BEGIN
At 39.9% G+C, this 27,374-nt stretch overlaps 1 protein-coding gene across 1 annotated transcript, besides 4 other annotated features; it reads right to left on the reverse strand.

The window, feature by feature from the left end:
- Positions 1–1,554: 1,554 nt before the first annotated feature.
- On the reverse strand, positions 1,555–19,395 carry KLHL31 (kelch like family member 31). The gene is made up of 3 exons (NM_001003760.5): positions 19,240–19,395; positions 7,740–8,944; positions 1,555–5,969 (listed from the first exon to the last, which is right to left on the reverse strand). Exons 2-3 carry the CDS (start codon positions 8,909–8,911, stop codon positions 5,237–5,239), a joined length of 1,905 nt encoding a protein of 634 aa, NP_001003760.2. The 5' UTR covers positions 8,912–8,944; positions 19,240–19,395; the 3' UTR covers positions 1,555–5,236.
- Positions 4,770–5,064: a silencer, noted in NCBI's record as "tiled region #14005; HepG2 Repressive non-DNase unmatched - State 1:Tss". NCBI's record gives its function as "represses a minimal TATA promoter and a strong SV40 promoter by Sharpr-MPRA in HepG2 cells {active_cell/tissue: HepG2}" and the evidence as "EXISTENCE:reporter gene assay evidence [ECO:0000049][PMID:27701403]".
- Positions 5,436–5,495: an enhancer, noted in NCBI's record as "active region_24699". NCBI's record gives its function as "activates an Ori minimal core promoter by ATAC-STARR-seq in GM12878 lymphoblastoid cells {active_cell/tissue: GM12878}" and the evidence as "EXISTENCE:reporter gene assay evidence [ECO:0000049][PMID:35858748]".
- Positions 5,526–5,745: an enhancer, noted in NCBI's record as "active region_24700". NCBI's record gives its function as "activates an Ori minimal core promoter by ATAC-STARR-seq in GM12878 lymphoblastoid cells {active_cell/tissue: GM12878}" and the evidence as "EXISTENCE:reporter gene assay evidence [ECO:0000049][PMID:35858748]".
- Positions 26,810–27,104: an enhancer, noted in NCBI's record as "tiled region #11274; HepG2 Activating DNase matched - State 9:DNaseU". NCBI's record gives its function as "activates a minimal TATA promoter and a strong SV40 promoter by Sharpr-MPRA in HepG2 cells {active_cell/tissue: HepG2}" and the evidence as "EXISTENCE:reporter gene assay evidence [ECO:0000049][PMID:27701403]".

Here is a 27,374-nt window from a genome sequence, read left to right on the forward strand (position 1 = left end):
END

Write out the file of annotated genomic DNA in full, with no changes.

At 39.9% G+C, this 27,374-nt stretch overlaps 1 protein-coding gene across 1 annotated transcript, besides 4 other annotated features; it reads right to left on the reverse strand.

The window, feature by feature from the left end:
- Positions 1–1,554: 1,554 nt before the first annotated feature.
- On the reverse strand, positions 1,555–19,395 carry KLHL31 (kelch like family member 31). The gene is made up of 3 exons (NM_001003760.5): positions 19,240–19,395; positions 7,740–8,944; positions 1,555–5,969 (listed from the first exon to the last, which is right to left on the reverse strand). Exons 2-3 carry the CDS (start codon positions 8,909–8,911, stop codon positions 5,237–5,239), a joined length of 1,905 nt encoding a protein of 634 aa, NP_001003760.2. The 5' UTR covers positions 8,912–8,944; positions 19,240–19,395; the 3' UTR covers positions 1,555–5,236.
- Positions 4,770–5,064: a silencer, noted in NCBI's record as "tiled region #14005; HepG2 Repressive non-DNase unmatched - State 1:Tss". NCBI's record gives its function as "represses a minimal TATA promoter and a strong SV40 promoter by Sharpr-MPRA in HepG2 cells {active_cell/tissue: HepG2}" and the evidence as "EXISTENCE:reporter gene assay evidence [ECO:0000049][PMID:27701403]".
- Positions 5,436–5,495: an enhancer, noted in NCBI's record as "active region_24699". NCBI's record gives its function as "activates an Ori minimal core promoter by ATAC-STARR-seq in GM12878 lymphoblastoid cells {active_cell/tissue: GM12878}" and the evidence as "EXISTENCE:reporter gene assay evidence [ECO:0000049][PMID:35858748]".
- Positions 5,526–5,745: an enhancer, noted in NCBI's record as "active region_24700". NCBI's record gives its function as "activates an Ori minimal core promoter by ATAC-STARR-seq in GM12878 lymphoblastoid cells {active_cell/tissue: GM12878}" and the evidence as "EXISTENCE:reporter gene assay evidence [ECO:0000049][PMID:35858748]".
- Positions 26,810–27,104: an enhancer, noted in NCBI's record as "tiled region #11274; HepG2 Activating DNase matched - State 9:DNaseU". NCBI's record gives its function as "activates a minimal TATA promoter and a strong SV40 promoter by Sharpr-MPRA in HepG2 cells {active_cell/tissue: HepG2}" and the evidence as "EXISTENCE:reporter gene assay evidence [ECO:0000049][PMID:27701403]".

Here is a 27,374-nt window from a genome sequence, read left to right on the forward strand (position 1 = left end):